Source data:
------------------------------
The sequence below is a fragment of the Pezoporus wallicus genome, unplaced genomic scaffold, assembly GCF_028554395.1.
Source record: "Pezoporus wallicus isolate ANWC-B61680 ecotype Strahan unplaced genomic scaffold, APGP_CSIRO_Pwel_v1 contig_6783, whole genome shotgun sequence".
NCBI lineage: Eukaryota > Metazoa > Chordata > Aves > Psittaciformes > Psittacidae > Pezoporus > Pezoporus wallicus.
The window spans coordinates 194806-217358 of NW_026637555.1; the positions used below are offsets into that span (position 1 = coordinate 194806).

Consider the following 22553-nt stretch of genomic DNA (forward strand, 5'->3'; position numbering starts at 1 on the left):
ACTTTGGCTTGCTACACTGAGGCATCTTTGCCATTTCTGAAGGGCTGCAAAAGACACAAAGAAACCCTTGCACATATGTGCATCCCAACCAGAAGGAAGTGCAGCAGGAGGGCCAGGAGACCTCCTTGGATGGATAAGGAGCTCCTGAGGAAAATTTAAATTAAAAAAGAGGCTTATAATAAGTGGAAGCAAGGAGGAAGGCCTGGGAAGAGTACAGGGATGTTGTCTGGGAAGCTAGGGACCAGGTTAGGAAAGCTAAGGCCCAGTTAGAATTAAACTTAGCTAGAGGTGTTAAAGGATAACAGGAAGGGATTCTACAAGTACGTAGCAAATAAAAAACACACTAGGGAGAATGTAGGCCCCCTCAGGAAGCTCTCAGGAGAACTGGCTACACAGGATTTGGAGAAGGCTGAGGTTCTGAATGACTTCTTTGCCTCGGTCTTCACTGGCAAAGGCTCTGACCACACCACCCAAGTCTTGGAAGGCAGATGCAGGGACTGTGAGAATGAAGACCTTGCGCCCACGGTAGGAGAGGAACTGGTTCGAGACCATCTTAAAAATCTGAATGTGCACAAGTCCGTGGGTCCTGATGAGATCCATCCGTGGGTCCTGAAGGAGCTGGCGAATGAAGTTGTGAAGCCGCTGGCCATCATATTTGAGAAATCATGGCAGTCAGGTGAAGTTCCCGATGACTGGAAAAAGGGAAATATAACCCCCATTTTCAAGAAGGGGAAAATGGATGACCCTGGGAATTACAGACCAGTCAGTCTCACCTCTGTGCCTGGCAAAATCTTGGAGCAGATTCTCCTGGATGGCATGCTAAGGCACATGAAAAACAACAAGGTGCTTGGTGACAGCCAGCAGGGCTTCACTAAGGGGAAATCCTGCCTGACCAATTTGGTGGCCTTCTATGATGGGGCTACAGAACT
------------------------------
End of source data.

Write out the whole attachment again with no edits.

The sequence below is a fragment of the Pezoporus wallicus genome, unplaced genomic scaffold, assembly GCF_028554395.1.
Source record: "Pezoporus wallicus isolate ANWC-B61680 ecotype Strahan unplaced genomic scaffold, APGP_CSIRO_Pwel_v1 contig_6783, whole genome shotgun sequence".
NCBI lineage: Eukaryota > Metazoa > Chordata > Aves > Psittaciformes > Psittacidae > Pezoporus > Pezoporus wallicus.
The window spans coordinates 194806-217358 of NW_026637555.1; the positions used below are offsets into that span (position 1 = coordinate 194806).

Consider the following 22553-nt stretch of genomic DNA (forward strand, 5'->3'; position numbering starts at 1 on the left):
ACTTTGGCTTGCTACACTGAGGCATCTTTGCCATTTCTGAAGGGCTGCAAAAGACACAAAGAAACCCTTGCACATATGTGCATCCCAACCAGAAGGAAGTGCAGCAGGAGGGCCAGGAGACCTCCTTGGATGGATAAGGAGCTCCTGAGGAAAATTTAAATTAAAAAAGAGGCTTATAATAAGTGGAAGCAAGGAGGAAGGCCTGGGAAGAGTACAGGGATGTTGTCTGGGAAGCTAGGGACCAGGTTAGGAAAGCTAAGGCCCAGTTAGAATTAAACTTAGCTAGAGGTGTTAAAGGATAACAGGAAGGGATTCTACAAGTACGTAGCAAATAAAAAACACACTAGGGAGAATGTAGGCCCCCTCAGGAAGCTCTCAGGAGAACTGGCTACACAGGATTTGGAGAAGGCTGAGGTTCTGAATGACTTCTTTGCCTCGGTCTTCACTGGCAAAGGCTCTGACCACACCACCCAAGTCTTGGAAGGCAGATGCAGGGACTGTGAGAATGAAGACCTTGCGCCCACGGTAGGAGAGGAACTGGTTCGAGACCATCTTAAAAATCTGAATGTGCACAAGTCCGTGGGTCCTGATGAGATCCATCCGTGGGTCCTGAAGGAGCTGGCGAATGAAGTTGTGAAGCCGCTGGCCATCATATTTGAGAAATCATGGCAGTCAGGTGAAGTTCCCGATGACTGGAAAAAGGGAAATATAACCCCCATTTTCAAGAAGGGGAAAATGGATGACCCTGGGAATTACAGACCAGTCAGTCTCACCTCTGTGCCTGGCAAAATCTTGGAGCAGATTCTCCTGGATGGCATGCTAAGGCACATGAAAAACAACAAGGTGCTTGGTGACAGCCAGCAGGGCTTCACTAAGGGGAAATCCTGCCTGACCAATTTGGTGGCCTTCTATGATGGGGCTACAGAACT